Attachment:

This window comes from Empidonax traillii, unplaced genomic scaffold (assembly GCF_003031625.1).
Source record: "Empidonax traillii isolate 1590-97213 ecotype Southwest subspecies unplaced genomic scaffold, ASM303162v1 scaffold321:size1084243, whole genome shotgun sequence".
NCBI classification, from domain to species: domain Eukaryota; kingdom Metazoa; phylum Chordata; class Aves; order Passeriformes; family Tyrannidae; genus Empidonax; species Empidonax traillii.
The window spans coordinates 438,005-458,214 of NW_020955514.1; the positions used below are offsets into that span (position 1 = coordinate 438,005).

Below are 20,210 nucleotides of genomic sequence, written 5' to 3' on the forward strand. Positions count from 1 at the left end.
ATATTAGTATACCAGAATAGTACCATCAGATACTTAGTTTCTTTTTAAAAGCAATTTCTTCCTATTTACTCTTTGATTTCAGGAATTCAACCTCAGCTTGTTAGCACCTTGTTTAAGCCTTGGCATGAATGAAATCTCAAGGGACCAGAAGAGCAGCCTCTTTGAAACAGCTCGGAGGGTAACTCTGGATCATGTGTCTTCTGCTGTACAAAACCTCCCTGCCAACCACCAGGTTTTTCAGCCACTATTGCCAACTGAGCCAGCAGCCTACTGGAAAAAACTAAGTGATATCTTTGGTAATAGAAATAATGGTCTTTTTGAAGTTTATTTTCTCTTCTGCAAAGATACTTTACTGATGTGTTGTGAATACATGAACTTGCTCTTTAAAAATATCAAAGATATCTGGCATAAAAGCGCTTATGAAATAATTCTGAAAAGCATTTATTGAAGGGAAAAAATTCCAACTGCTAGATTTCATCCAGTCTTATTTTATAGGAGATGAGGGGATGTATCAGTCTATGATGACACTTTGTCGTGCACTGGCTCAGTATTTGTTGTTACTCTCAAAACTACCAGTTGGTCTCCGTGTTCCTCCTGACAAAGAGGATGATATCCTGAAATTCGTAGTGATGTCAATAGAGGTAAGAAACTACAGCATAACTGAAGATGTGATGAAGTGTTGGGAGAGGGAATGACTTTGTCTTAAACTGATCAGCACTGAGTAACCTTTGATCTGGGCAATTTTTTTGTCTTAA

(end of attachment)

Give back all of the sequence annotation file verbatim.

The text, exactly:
This window comes from Empidonax traillii, unplaced genomic scaffold (assembly GCF_003031625.1).
Source record: "Empidonax traillii isolate 1590-97213 ecotype Southwest subspecies unplaced genomic scaffold, ASM303162v1 scaffold321:size1084243, whole genome shotgun sequence".
NCBI classification, from domain to species: domain Eukaryota; kingdom Metazoa; phylum Chordata; class Aves; order Passeriformes; family Tyrannidae; genus Empidonax; species Empidonax traillii.
The window spans coordinates 438,005-458,214 of NW_020955514.1; the positions used below are offsets into that span (position 1 = coordinate 438,005).

Below are 20,210 nucleotides of genomic sequence, written 5' to 3' on the forward strand. Positions count from 1 at the left end.
ATATTAGTATACCAGAATAGTACCATCAGATACTTAGTTTCTTTTTAAAAGCAATTTCTTCCTATTTACTCTTTGATTTCAGGAATTCAACCTCAGCTTGTTAGCACCTTGTTTAAGCCTTGGCATGAATGAAATCTCAAGGGACCAGAAGAGCAGCCTCTTTGAAACAGCTCGGAGGGTAACTCTGGATCATGTGTCTTCTGCTGTACAAAACCTCCCTGCCAACCACCAGGTTTTTCAGCCACTATTGCCAACTGAGCCAGCAGCCTACTGGAAAAAACTAAGTGATATCTTTGGTAATAGAAATAATGGTCTTTTTGAAGTTTATTTTCTCTTCTGCAAAGATACTTTACTGATGTGTTGTGAATACATGAACTTGCTCTTTAAAAATATCAAAGATATCTGGCATAAAAGCGCTTATGAAATAATTCTGAAAAGCATTTATTGAAGGGAAAAAATTCCAACTGCTAGATTTCATCCAGTCTTATTTTATAGGAGATGAGGGGATGTATCAGTCTATGATGACACTTTGTCGTGCACTGGCTCAGTATTTGTTGTTACTCTCAAAACTACCAGTTGGTCTCCGTGTTCCTCCTGACAAAGAGGATGATATCCTGAAATTCGTAGTGATGTCAATAGAGGTAAGAAACTACAGCATAACTGAAGATGTGATGAAGTGTTGGGAGAGGGAATGACTTTGTCTTAAACTGATCAGCACTGAGTAACCTTTGATCTGGGCAATTTTTTTGTCTTAA